U.S. construction companies plan to make fewer layoffs in 2012—with only 9% saying layoffs are likely, compared to 37% last year and 55% in 2010, according to an industry survey.
Also, many companies expect key private-sector market segments to expand this year, even as the overall industry outlook remains mixed, the Associated General Contractors of America and Computer Guidance Corp. said in the report.
“While there are some promising signs, especially when it comes to construction employment, the outlook for the industry is mixed,” said Stephen E. Sandherr, CEO of AGC. “More than four years after demand for commercial construction began to plummet, economic conditions remain difficult.”
The survey was conducted as part of the organization’s 2012 Construction Industry Hiring and Business Outlook.
Layoffs Decline, Hiring Improves
In addition to fewer layoffs, 32% of companies report they plan to add new staff in 2012. “Even more positive, half of those firms report plans to add six or more new employees during the next 12 months,” AGC said.
Among the 29 states with large enough survey sample sizes, 57% of the companies in Wisconsin plan to hire new staff this year, more than in any other state. Only 16% of companies in Virginia plan to add staff this year, the lowest figure reported in any state.
Meanwhile, 18% of companies in Missouri plan layoffs for this year, the highest percentage of any state. No companies working in South Carolina reported plans for layoffs this year, the report said.
Public Sector vs. Private Sector
A majority of companies expect the dollar volume of projects they compete for to either grow or remain stable in every market segment. For example, nearly three-fourths of contractors expect the power, hospital and higher-education markets to expand or remain stable in 2012.
Contractors working on jobs typically funded by the public sector are more pessimistic, however, AGC said. Specifically, 44% of contractors expect the market for new public buildings to shrink, 41% expect the market for K-12 school construction to shrink, and 40% expect the highway market to contract, the survey said.
Credit Conditions Play Role
Many contractors also report they continue to be impacted by “tight credit conditions,” AGC said. Nearly half—49%—of responding companies report that tighter lending conditions have forced their customers to delay or cancel construction projects.
“Perhaps related to the tough credit environment, 60% of firms expect demand for green construction projects to either stagnate or decline in 2012,” AGC said.
The AGC survey produced some conflicting trend indicators on contractor expectations for 2012, said Ken Simonson, the association’s chief economist.
“The construction industry will improve this year, but we are going to have to wait until at least 2013 before contractors experience the kind of recovery this industry needs,” he said.
New Materials, Equipment and Technology Outlook
Simonson added that contractors appear “cautious with their plans for acquiring new construction equipment.” Many more companies report plans to lease, instead of purchase, new equipment. Only 40% of companies report they plan to buy new equipment this year, while 66% plan to lease.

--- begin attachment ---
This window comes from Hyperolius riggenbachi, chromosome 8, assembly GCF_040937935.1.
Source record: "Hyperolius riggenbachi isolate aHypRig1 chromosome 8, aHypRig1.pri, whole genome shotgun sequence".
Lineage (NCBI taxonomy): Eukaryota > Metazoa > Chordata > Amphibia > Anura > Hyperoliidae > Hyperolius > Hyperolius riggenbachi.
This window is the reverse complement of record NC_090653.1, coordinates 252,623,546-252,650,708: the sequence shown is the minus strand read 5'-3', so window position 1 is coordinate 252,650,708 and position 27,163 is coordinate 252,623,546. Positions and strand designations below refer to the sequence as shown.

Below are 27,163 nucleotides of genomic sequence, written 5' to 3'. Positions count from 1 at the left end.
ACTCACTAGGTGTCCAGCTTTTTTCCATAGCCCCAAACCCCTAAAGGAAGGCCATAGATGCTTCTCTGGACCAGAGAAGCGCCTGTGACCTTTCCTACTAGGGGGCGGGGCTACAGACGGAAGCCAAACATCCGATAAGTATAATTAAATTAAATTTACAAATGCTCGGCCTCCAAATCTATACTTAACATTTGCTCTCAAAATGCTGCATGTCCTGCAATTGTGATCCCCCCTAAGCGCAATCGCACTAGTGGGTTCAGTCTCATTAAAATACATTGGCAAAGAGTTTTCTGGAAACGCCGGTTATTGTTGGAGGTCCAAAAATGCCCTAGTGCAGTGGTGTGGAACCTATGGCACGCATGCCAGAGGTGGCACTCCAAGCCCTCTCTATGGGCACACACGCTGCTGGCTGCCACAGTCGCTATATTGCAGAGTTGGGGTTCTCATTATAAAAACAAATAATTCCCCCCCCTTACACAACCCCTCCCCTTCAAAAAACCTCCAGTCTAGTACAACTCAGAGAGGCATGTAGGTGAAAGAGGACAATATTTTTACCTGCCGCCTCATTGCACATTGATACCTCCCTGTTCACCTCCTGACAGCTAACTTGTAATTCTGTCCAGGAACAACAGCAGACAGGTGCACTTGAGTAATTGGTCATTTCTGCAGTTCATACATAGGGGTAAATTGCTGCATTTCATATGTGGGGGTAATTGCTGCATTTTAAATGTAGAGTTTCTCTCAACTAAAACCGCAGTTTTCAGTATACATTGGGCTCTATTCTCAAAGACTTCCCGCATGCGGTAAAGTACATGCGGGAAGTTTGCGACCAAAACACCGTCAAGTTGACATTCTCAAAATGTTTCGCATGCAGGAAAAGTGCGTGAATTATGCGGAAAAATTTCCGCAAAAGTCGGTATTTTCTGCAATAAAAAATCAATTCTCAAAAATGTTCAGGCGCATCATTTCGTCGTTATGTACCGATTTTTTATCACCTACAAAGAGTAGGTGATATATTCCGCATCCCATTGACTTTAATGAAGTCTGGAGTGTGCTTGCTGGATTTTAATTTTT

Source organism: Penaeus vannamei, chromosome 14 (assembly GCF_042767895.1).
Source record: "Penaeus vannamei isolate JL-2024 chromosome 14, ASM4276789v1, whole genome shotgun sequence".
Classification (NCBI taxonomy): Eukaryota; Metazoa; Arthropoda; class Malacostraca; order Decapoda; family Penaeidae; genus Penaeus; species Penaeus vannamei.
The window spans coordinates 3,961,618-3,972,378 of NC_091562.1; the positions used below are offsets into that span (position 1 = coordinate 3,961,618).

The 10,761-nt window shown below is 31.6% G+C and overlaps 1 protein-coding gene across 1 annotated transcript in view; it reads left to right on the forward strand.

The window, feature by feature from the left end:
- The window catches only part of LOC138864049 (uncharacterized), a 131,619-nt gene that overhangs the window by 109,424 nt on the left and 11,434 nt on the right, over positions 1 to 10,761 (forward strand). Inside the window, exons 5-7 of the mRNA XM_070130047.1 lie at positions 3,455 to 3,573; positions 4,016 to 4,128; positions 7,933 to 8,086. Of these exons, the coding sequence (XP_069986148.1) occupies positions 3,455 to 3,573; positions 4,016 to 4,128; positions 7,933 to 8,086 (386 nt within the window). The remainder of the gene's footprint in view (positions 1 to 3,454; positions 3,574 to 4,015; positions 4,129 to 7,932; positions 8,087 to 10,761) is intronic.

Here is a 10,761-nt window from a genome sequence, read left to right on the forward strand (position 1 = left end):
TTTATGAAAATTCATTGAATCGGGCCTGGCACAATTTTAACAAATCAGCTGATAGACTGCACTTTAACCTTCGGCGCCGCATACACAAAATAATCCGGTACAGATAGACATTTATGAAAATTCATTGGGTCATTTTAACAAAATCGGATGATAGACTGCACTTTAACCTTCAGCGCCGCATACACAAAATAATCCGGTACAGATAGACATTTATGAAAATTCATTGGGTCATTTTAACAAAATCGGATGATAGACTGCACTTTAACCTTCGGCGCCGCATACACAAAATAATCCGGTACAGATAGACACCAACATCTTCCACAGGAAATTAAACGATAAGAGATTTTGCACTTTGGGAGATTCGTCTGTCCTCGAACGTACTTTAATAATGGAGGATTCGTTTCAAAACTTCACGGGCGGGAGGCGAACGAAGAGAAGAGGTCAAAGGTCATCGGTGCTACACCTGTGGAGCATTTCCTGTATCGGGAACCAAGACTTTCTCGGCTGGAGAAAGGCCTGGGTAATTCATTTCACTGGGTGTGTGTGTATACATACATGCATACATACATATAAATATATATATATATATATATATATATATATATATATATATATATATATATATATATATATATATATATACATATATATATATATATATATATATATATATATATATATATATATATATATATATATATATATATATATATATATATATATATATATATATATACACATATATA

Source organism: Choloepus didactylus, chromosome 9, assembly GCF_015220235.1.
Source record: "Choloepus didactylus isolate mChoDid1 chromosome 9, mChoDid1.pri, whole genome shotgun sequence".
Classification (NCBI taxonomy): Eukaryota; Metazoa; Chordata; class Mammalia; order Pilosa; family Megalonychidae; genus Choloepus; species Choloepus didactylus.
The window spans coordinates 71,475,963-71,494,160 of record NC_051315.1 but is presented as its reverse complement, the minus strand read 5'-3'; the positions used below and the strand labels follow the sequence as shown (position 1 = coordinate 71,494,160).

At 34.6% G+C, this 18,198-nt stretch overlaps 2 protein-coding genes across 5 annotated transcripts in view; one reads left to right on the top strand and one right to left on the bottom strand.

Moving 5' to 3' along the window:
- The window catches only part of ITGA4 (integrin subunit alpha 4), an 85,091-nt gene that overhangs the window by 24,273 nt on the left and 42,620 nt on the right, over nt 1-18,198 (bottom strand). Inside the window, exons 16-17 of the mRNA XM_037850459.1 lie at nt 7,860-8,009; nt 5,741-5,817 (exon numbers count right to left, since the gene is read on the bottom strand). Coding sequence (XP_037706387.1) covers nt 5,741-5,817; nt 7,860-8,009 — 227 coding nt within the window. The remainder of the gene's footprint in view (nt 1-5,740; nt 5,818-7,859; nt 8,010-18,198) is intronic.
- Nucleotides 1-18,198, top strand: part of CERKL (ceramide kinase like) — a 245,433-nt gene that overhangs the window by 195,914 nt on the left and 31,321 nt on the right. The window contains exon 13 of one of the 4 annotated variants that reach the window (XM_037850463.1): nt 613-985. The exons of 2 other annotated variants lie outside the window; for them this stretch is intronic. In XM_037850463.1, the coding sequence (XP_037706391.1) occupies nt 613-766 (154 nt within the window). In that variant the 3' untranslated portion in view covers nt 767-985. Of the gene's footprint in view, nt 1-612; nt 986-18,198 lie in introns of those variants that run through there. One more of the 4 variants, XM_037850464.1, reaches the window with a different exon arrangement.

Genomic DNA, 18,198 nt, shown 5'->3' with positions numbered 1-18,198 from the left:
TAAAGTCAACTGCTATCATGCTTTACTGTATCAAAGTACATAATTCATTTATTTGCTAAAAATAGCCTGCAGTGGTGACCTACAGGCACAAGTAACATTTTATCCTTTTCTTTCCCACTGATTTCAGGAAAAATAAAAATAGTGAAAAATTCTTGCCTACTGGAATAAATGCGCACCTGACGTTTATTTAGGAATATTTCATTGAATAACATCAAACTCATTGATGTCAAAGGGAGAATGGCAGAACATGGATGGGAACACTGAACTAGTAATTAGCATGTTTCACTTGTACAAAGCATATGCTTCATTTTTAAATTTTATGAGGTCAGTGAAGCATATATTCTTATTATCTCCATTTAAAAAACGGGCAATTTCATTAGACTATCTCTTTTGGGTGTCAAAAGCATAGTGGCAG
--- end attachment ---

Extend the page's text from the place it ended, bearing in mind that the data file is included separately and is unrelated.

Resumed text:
“Even as they shift toward more leasing, firms’ appetite for new equipment remains modest, with 57% saying they will buy $250,000 or less in equipment and 70% saying they will lease $250,000 or less worth of equipment this year,” AGC said.
Contractors also report being caught between stagnant bid levels and rising materials prices.
For example, 86% of companies report they expect their materials prices to increase in 2012, even as 80% say they expect bid levels to stagnate or decline this year.
A growing number of companies appear to be focused on increasing efficiency and reducing costs by taking advantage of “Building Information Modeling” services, also known as BIM, association officials noted.
The survey reports that 31% of companies say they currently use the technology, up from 8% last year. Also, 47% report they expect the use of BIM to increase in 2012.
“As a result of the tight market conditions, firms are trying to find the best way to leverage their investments in new information technology,” said Roger Kirk, Computer Guidance Corp.’s president and CEO. “Contractors are looking for software and technology that increases the efficiency of existing staff and allows firms to do more with fewer people.”
Kirk noted that 55% of companies report they plan to invest in their information-technology departments in 2012. Moreover, interest in “Cloud-based” computing appears to be growing among construction companies, he said.
The survey defined Cloud-based computing as “internet-based computing to allow sharing of data processing, centralized data storage and computer services.”
About the Survey, Outlook
The report, which the AGC co-sponsored with Computer Guidance, was based on survey results from more than 1,300 construction companies from 50 states, the District of Columbia and Puerto Rico. Contractors from every segment of the industry answered approximately 30 questions about their hiring, equipment purchasing and business plans.
Economists and specialists from the association and Computer Guidance analyzed those comments to craft the outlook, AGC said.
More information: 2012 Construction Hiring and Business Outlook report; survey results.